Kansas City, St. Louis and and Baltimore are missing holes on a map of American prosperity. They are relatively low-income, encircled by wealth. Cross their county lines into the suburbs, and households there make, in many cases, nearly twice as much.
Same with Detroit, Philadelphia, Cleveland and Dallas.
The pattern is a classic American one, built through decades of postwar wealthy flight to the suburbs and disinvestment in cities. But it's striking today how deeply entrenched this geometry remains at the county level, especially in an era when poverty is expanding into the suburbs and wealthier households are moving back in.
Map median household income by county as we have above with new Census data — showing every county with more than 65,000 people — and, over and over again, you get a similar pattern. There's a lot of money in the suburbs, and a shortage of it in the city center:
In Baltimore City, for instance, the median household income in 2014 was $42,665, according to American Community Survey estimates released this week. The median income in suburban Anne Arundel County nearby is nearly $45,000 a year more. The income gap between Philadelphia County and Bucks County next door is $40,000, reflecting the much higher poverty rates in many central cities.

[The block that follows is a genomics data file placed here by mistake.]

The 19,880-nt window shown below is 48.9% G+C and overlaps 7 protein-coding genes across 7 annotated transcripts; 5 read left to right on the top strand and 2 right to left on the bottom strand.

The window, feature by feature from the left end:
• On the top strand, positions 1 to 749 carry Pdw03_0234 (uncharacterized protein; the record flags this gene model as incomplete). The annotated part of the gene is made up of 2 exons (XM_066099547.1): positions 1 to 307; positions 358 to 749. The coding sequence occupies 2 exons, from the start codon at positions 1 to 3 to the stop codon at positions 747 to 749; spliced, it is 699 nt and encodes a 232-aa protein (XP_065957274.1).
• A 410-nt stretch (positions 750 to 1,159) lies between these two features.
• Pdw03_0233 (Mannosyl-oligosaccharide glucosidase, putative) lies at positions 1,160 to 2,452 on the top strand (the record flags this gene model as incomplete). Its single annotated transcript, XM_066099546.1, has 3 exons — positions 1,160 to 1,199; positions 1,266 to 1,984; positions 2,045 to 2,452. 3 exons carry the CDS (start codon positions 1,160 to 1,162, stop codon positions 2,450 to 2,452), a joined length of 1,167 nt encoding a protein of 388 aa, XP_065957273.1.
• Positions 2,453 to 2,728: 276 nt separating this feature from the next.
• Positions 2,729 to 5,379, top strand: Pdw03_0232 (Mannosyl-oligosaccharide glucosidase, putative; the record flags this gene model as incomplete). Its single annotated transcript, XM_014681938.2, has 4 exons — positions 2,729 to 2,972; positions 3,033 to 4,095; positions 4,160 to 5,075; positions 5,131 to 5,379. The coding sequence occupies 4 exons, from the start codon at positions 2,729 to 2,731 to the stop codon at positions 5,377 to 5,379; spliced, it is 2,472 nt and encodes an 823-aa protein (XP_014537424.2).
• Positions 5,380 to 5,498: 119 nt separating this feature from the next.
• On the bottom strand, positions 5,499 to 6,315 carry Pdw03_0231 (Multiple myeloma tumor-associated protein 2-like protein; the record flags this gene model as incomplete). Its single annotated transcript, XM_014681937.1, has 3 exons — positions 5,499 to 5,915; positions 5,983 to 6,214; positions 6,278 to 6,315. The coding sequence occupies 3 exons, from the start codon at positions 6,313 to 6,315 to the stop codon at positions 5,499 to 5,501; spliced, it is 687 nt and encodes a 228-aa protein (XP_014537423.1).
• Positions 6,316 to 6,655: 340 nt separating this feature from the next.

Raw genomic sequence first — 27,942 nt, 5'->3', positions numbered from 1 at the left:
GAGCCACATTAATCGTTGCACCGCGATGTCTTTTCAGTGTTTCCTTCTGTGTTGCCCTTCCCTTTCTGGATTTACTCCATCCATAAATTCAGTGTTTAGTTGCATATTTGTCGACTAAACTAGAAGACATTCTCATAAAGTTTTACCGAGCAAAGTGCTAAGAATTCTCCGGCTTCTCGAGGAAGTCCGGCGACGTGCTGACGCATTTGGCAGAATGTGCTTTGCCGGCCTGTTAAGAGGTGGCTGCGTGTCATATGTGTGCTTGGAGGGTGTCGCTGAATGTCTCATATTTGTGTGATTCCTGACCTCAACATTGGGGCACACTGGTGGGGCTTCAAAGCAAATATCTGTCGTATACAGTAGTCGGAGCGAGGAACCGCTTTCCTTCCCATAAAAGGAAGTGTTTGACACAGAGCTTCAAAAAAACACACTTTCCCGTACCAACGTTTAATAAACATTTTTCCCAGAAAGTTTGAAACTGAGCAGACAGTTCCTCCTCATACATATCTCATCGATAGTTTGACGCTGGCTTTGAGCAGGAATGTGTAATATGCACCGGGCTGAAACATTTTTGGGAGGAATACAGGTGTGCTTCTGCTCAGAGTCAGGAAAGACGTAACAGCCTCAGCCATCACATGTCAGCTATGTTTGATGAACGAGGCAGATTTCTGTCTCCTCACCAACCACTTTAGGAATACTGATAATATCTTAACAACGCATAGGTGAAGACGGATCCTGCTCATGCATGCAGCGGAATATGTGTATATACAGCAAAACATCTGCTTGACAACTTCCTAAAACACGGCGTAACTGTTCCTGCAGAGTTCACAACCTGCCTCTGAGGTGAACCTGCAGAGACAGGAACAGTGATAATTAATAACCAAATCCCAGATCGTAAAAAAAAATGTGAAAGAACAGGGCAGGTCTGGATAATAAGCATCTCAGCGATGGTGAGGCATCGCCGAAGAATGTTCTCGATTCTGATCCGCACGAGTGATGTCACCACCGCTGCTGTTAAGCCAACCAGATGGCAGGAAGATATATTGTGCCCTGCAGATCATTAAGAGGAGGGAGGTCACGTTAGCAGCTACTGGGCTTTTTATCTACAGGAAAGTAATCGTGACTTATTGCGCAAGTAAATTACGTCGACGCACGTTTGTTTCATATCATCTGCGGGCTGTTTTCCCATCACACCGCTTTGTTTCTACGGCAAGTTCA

These maps also reveal a larger national pattern: Among the top 25 highest-earning counties in the U.S., every one of them lies outside a major city.
San Francisco County finally breaks that pattern, at No. 37. The median income in Manhattan (New York County) comes in at No. 70.
The four wealthiest counties on that map are all in the suburban D.C. region: Loudoun ($122,294), Fairfax ($110,674) and Arlington ($109,266) in Virginia, and Howard County ($107,490) in Maryland. The typical household in each of these suburbs makes more than twice the national median. Washington, in fact, dominates the top 30: A third of those counties are in this region.
The District of Columbia, at their center, doesn't compare with Philadelphia or Baltimore. The median income in the capital is $71,648 (well above the national median) — but that's still $50,000 less than in Loudoun.
There is, of course, plenty of wealth in D.C. as well. But Because Loudoun County has less poverty alongside it — wealthy suburbs are much more economically homogenous, often by design — the median income in the District is significantly lower.
Zoom out in the map above, and the highest-earning counties in America are notable not just for their suburban settings, but also their remarkable concentration on the east and west coasts. Where there is one super-rich county there, invariably there are several others nearby. Wealth doesn't just cluster at the neighborhood level or in particular suburbs. It carves out entire domains of the biggest metropolitan areas on the coasts.